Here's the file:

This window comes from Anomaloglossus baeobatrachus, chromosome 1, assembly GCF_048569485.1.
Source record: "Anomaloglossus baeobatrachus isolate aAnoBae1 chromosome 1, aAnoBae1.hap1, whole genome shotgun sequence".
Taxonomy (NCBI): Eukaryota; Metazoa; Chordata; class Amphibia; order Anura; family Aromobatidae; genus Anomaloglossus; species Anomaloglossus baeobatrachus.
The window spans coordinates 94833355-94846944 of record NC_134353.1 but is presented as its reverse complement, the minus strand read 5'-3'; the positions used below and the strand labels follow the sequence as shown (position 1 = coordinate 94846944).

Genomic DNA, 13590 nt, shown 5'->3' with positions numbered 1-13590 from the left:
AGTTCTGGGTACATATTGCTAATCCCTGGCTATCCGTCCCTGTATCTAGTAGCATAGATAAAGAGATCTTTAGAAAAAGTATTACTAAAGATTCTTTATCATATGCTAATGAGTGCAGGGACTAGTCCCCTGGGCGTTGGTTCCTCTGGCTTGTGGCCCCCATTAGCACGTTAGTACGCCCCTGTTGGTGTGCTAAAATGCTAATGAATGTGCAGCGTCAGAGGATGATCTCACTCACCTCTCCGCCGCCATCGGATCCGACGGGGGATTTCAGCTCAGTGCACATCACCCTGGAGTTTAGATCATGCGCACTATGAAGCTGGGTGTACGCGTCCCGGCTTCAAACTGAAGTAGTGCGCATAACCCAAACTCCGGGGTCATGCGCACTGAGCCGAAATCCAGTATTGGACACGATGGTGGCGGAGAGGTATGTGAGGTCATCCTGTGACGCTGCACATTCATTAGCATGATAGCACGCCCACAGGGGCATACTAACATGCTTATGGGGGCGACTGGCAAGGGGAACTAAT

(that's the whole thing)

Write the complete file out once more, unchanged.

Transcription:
This window comes from Anomaloglossus baeobatrachus, chromosome 1, assembly GCF_048569485.1.
Source record: "Anomaloglossus baeobatrachus isolate aAnoBae1 chromosome 1, aAnoBae1.hap1, whole genome shotgun sequence".
Taxonomy (NCBI): Eukaryota; Metazoa; Chordata; class Amphibia; order Anura; family Aromobatidae; genus Anomaloglossus; species Anomaloglossus baeobatrachus.
The window spans coordinates 94833355-94846944 of record NC_134353.1 but is presented as its reverse complement, the minus strand read 5'-3'; the positions used below and the strand labels follow the sequence as shown (position 1 = coordinate 94846944).

Genomic DNA, 13590 nt, shown 5'->3' with positions numbered 1-13590 from the left:
AGTTCTGGGTACATATTGCTAATCCCTGGCTATCCGTCCCTGTATCTAGTAGCATAGATAAAGAGATCTTTAGAAAAAGTATTACTAAAGATTCTTTATCATATGCTAATGAGTGCAGGGACTAGTCCCCTGGGCGTTGGTTCCTCTGGCTTGTGGCCCCCATTAGCACGTTAGTACGCCCCTGTTGGTGTGCTAAAATGCTAATGAATGTGCAGCGTCAGAGGATGATCTCACTCACCTCTCCGCCGCCATCGGATCCGACGGGGGATTTCAGCTCAGTGCACATCACCCTGGAGTTTAGATCATGCGCACTATGAAGCTGGGTGTACGCGTCCCGGCTTCAAACTGAAGTAGTGCGCATAACCCAAACTCCGGGGTCATGCGCACTGAGCCGAAATCCAGTATTGGACACGATGGTGGCGGAGAGGTATGTGAGGTCATCCTGTGACGCTGCACATTCATTAGCATGATAGCACGCCCACAGGGGCATACTAACATGCTTATGGGGGCGACTGGCAAGGGGAACTAAT